Joel Montalbano, ISS Program: Yeah, absolutely. Both the space station programs and the commercial crew programs are working very closely with SpaceX on the Block 5.

Joshua Finch, Moderator: And any other questions in the room? James Dean.

James Dean, Florida Today: Thanks. James Dean, Florida Today. Joel, I was interested to learn Robonaut 2 is coming back down on this flight. Can you discuss anything that Robonaut 2 has done so far in orbit, and are there still any expectation that it, or any other robotic system will actively help support astronauts work in orbit during the current lifetime of the station that we anticipate?

Joel Montalbano, ISS Program: Okay. So a couple things on Robonaut. As you know, we’ve had we believe an issue with the brainstem of the Robonaut. So we’ll bring it home, take a look at it. That’s our best assessment of what we think is the problem. The engineering teams will go ahead and take a look at it and see what the next steps are. Do you fly it again? Can you fix it? What happened, and why did it break? As far as on orbit, we’ve had Robonaut do some little tasks. One example is doing some airflow tests. As you can imagine, airflow onboard space station is something that you want to make sure is working correctly. From time to time, the crew will take air vent readings, make sure you’re getting the constant exchange of the air flow on orbit. We’ve had Robonaut try that and do some. And what that does, it frees up our astronauts to do other critical science and research. So if you can have a Robonaut, or that type of hardware on orbit to do some of the day-to-day, or tasks that you don’t really need humans in, then you can have the humans focus on more critical tasks that will require man-in-the-loop interfacing.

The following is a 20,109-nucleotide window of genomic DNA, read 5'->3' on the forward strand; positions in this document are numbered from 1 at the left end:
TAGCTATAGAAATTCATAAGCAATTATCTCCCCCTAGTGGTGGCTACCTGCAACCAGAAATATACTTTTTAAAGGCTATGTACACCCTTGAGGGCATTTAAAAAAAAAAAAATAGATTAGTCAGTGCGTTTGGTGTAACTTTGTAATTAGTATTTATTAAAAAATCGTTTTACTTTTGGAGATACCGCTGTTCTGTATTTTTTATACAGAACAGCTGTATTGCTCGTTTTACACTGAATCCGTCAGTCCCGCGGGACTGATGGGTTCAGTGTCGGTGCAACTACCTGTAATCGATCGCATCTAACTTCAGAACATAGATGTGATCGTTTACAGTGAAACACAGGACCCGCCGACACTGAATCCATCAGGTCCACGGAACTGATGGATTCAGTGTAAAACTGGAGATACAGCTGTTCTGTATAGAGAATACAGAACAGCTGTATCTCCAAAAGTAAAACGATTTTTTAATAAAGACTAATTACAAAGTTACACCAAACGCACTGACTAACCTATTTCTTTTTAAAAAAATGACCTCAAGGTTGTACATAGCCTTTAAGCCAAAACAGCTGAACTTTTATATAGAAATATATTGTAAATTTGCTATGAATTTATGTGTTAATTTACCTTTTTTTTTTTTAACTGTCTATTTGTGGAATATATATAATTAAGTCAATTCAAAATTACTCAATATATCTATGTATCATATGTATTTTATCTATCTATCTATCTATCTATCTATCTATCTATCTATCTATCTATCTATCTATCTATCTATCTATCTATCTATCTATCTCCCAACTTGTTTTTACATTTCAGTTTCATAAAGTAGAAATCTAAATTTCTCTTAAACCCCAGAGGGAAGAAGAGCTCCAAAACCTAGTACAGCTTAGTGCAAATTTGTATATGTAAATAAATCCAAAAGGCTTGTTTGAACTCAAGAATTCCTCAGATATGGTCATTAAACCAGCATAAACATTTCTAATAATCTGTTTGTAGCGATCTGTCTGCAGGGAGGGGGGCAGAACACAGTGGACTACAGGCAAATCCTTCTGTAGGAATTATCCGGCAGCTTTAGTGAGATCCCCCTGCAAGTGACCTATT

Joshua Finch, Moderator: Question in the front.

Jim Siegel, SpaceFlight Insider: Jim Siegel again from SpaceFlight Insider. Just as a follow-up on Robonaut. What is your vision on how many of these devices might eventually on the space station? Are we talking about four or five of them perhaps? Or what was the vision originally? Just one or what?

Joel Montalbano, ISS Program: Robonaut was not my project. The vision was bring it on orbit, test it, see what makes sense, what’s capable. You know, you have a design on the ground, and then once you fly it in orbit, you really learn, is it going to meet the expectations. As far as how many Robonauts, I don’t know. We can go get that information for you. The plan is to go bring this one down, understand why it failed, and then make the decision of where we want to go in the future.

Jim Siegel, SpaceFlight Insider: Just as a follow-up on Robonaut, to what extent is the Robonaut being disassembled and stuffed into the Dragon to return? Are the arms and legs coming off, and. Do you know that?

Joel Montalbano, ISS Program: I do not, but I can get that information for you. We can follow up after this.

Jim Siegel, SpaceFlight Insider: Thank you.

Joshua Finch, Moderator: Any final questions? Alright.

NASA Social Media: Jacob on social media would like to know, what kind of research hardware is loaded in the Dragon.

Joel Montalbano, ISS Program: Okay. So we have a handful of research. We have both internal and external research on orbit. I think, Pete Hasbrook talked a lot about it yesterday, and I guess in the upcoming missions. As far as the research we have, just as a couple of examples, we’re flying some simulated gravity hardware. So hardware on orbit that can generate up to two times the force of gravity. And you can put plants in there. You can put fruit flies in there. You can put cells. You can do a handful of things with that. We’re also flying rodents for the Japanese space agency. We’re flying 12 rodents up. And returning 12 rodents live, onboard the SpaceX. And we have a whole press package that lists the entire contents of what we’re flying.

Joshua Finch, Moderator: And that’s all the time we have for today. The next televised event for this mission will be Dragon arriving at the space station on Wednesday. NASA Television will begin at 5:30AM Eastern Time. You can tune into live coverage at You can also follow the mission on twitter @NASA and @SpaceX. And on the web at Thank you.

Joel Montalbano, ISS Program: Thank you very much. Happy Easter, again.